A reader directs me to an interesting article on the Boeing 737 Max problems, which I’ve written about before. Basically, Boeing wanted to fit larger and better engines onto an old airframe, and they could only do so in a way which changed the aerodynamic characteristics of the aircraft. This isn’t unusual, but with the 737 Max they changed beyond what is normally expected or allowed for a passenger jet:
An airplane approaching an aerodynamic stall cannot, under any circumstances, have a tendency to go further into the stall. This is called “dynamic instability,” and the only airplanes that exhibit that characteristic—fighter jets—are also fitted with ejection seats.
It violated that most ancient of aviation canons and probably violated the certification criteria of the U.S. Federal Aviation Administration. But instead of going back to the drawing board and getting the airframe hardware right (more on that below), Boeing relied on something called the “Maneuvering Characteristics Augmentation System,” or MCAS.
In other words, they kludged it. They chose to use a software fix rather than a hardware redesign for obvious reasons: cost. And we start to get an inkling of what’s gone wrong from there:
The flight management computer is a computer. What that means is that it’s not full of aluminum bits, cables, fuel lines, or all the other accoutrements of aviation. It’s full of lines of code. And that’s where things get dangerous.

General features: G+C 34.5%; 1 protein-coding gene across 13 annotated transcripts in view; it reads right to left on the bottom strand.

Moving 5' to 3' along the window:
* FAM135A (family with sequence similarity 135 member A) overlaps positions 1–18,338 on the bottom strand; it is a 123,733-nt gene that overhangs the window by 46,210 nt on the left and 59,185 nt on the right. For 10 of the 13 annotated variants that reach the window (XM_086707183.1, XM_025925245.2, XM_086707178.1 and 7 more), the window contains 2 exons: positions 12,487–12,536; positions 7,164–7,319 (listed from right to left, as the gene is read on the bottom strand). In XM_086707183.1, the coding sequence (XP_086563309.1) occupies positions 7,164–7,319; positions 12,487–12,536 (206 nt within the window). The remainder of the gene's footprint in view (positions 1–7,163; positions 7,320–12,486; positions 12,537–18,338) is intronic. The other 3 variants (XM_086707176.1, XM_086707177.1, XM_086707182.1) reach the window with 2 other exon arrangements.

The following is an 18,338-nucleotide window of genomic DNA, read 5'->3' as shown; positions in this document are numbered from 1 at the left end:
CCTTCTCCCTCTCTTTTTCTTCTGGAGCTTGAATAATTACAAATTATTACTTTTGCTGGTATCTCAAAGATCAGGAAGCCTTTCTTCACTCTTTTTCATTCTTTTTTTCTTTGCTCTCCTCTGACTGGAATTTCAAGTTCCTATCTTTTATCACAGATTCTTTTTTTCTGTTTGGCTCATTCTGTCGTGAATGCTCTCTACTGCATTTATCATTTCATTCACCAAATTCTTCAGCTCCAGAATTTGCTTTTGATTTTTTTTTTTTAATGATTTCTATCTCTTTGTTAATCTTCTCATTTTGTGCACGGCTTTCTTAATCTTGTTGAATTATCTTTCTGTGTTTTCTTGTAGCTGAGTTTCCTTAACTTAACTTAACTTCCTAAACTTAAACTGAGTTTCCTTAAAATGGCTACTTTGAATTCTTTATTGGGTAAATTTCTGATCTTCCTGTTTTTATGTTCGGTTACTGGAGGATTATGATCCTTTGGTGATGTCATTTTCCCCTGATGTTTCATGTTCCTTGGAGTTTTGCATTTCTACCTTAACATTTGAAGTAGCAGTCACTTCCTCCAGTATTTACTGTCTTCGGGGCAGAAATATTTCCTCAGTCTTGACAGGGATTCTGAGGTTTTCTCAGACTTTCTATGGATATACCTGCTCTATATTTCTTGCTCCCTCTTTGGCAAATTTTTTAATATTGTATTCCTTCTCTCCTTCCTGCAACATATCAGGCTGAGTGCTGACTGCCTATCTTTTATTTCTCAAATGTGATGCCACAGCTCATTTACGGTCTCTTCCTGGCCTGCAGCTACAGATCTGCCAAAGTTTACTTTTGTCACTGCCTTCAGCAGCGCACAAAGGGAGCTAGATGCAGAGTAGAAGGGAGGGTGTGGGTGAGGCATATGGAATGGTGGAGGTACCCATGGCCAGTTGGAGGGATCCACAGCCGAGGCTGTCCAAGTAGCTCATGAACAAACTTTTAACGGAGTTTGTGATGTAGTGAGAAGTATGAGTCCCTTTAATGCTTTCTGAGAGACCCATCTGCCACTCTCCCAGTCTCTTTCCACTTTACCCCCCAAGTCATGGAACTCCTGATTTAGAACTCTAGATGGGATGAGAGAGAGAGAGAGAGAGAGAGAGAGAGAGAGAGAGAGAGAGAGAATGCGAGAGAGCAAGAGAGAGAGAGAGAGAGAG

Those lines of code were no doubt created by people at the direction of managers. Neither such coders nor their managers are as in touch with the particular culture and mores of the aviation world as much as the people who are down on the factory floor, riveting wings on, designing control yokes, and fitting landing gears. Those people have decades of institutional memory about what has worked in the past and what has not worked. Software people do not.
In the old days, the FAA had armies of aviation engineers in its employ. Those FAA employees worked side by side with the airplane manufacturers to determine that an airplane was safe and could be certified as airworthy.
As airplanes became more complex and the gulf between what the FAA could pay and what an aircraft manufacturer could pay grew larger, more and more of those engineers migrated from the public to the private sector. Soon the FAA had no in-house ability to determine if a particular airplane’s design and manufacture were safe. So the FAA said to the airplane manufacturers, “Why don’t you just have your people tell us if your designs are safe?”
Thus was born the concept of the “Designated Engineering Representative,” or DER. DERs are people in the employ of the airplane manufacturers, the engine manufacturers, and the software developers who certify to the FAA that it’s all good.